In conclusion, though living with femoral acetabular impingement might require some modifications to our exercise routine, we can still enjoy various activities and maintain our fitness while caring for our hips.

Preventing FAI

To prevent FAI, it’s essential to maintain good hip health and mobility. Regular physical activity is crucial, as it keeps the hip joints flexible and strong. When incorporating stretches and exercises, focus on movements that promote hip flexibility and strengthen the surrounding muscles.

Some general preventative measures that can be helpful include:

  • Low-impact exercises: This type of physical activity, such as swimming or cycling, puts less stress on the hip joint. These exercises help maintain hip mobility and can be combined with strengthening exercises for optimal results.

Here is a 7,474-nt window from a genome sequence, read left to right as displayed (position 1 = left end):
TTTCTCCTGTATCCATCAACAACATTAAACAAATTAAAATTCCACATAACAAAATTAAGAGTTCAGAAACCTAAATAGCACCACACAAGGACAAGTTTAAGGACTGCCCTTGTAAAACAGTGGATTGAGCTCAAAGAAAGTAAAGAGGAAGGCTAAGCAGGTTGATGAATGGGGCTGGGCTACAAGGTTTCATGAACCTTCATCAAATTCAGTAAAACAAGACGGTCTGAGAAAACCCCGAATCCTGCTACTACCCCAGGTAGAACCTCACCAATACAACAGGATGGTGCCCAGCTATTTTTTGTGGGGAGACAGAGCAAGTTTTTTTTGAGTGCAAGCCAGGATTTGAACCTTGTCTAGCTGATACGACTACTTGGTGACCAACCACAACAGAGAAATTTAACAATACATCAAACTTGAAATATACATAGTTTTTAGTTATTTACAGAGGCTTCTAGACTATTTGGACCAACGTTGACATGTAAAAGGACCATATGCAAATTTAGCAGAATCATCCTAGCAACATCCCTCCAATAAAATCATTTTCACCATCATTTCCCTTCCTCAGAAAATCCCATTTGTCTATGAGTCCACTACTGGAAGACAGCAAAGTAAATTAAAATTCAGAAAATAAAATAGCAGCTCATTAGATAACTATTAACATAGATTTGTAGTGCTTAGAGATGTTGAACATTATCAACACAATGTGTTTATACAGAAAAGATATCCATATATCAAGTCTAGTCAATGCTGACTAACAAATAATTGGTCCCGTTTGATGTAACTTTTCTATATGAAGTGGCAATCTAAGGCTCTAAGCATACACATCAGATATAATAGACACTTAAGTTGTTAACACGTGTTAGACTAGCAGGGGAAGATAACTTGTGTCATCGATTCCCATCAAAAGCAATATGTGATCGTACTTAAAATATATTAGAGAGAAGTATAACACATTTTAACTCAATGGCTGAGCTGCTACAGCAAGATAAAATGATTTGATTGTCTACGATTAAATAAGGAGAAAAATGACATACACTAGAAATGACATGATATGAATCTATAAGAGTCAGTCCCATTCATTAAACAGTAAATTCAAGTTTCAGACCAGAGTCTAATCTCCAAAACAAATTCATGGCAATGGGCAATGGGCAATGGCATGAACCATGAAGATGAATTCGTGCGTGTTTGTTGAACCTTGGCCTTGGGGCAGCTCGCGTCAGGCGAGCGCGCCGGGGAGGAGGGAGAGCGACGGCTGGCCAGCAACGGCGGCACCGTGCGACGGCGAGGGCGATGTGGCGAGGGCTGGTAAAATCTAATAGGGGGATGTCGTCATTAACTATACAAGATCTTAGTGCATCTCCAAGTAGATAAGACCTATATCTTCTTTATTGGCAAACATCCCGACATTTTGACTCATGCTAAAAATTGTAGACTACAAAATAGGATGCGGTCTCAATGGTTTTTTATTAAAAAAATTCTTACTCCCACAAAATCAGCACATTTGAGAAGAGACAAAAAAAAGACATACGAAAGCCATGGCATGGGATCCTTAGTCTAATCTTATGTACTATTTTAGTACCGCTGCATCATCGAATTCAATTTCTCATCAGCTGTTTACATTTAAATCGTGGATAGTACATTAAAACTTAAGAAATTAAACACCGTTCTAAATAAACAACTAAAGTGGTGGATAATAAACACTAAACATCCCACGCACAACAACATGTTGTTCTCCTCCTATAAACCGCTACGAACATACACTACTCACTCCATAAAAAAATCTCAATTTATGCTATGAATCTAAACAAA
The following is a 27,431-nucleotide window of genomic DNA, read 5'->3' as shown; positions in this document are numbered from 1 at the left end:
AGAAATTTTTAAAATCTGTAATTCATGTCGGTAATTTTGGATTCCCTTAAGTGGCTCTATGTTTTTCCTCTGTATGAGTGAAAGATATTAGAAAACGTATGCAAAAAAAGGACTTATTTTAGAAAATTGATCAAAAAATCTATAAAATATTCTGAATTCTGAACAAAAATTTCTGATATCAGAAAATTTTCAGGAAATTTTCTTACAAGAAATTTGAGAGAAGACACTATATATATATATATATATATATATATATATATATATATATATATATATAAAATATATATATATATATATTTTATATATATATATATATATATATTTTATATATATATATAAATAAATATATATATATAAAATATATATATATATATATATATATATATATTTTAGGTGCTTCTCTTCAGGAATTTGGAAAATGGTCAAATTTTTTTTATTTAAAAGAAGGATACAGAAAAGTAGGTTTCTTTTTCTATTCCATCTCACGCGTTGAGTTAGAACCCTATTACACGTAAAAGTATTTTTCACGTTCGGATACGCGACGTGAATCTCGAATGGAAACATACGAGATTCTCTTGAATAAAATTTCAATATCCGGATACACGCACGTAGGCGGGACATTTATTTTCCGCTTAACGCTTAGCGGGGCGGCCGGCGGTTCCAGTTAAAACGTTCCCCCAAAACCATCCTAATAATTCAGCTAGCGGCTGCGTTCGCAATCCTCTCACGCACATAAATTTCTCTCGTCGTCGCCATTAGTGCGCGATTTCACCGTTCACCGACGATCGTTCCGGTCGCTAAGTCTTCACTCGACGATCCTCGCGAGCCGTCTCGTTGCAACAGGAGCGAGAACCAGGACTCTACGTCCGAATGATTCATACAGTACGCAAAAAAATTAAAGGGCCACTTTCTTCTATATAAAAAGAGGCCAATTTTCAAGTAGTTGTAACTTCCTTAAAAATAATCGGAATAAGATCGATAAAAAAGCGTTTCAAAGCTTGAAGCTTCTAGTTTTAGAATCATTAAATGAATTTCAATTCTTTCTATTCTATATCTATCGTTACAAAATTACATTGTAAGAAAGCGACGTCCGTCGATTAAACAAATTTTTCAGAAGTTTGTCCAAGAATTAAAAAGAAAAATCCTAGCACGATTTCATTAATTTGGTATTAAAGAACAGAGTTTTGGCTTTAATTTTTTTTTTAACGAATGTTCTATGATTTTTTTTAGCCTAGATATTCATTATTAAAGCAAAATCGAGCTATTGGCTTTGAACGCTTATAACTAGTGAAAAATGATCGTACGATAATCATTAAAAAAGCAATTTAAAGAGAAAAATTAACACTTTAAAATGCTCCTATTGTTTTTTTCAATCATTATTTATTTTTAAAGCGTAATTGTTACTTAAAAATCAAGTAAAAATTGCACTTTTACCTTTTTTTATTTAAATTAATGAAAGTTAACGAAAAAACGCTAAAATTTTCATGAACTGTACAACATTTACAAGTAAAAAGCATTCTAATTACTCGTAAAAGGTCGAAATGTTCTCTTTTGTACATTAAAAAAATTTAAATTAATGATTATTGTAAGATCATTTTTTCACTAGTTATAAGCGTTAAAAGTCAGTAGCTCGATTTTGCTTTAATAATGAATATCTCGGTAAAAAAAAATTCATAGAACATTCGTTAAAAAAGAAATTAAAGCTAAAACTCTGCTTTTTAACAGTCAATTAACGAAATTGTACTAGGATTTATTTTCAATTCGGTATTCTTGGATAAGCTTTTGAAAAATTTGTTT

• Hip-specific stretches: Include hip flexor stretches, hamstring stretches, and piriformis stretches in your routine. These stretches can help improve hip flexibility, which may prevent FAI from developing.
  • Strengthening exercises: Focusing on strengthening the hip abductor and hip extensor muscles can support overall hip joint health. Some examples are clamshells, leg raises, and single-leg squats.
  • Proper warm-up and cool-down: Always include a proper warm-up and cool-down as part of your exercise routine. Doing so can help reduce the risk of injury and keep your hips healthy.

Maintaining a healthy body weight can also be beneficial, as excess weight can put undue strain on the hip joints, potentially contributing to FAI development.

Frequently Asked Questions


In conclusion, we’ve discussed several effective stretches that can help alleviate pain and improve mobility for those suffering from Femoral Acetabular Impingement (FAI).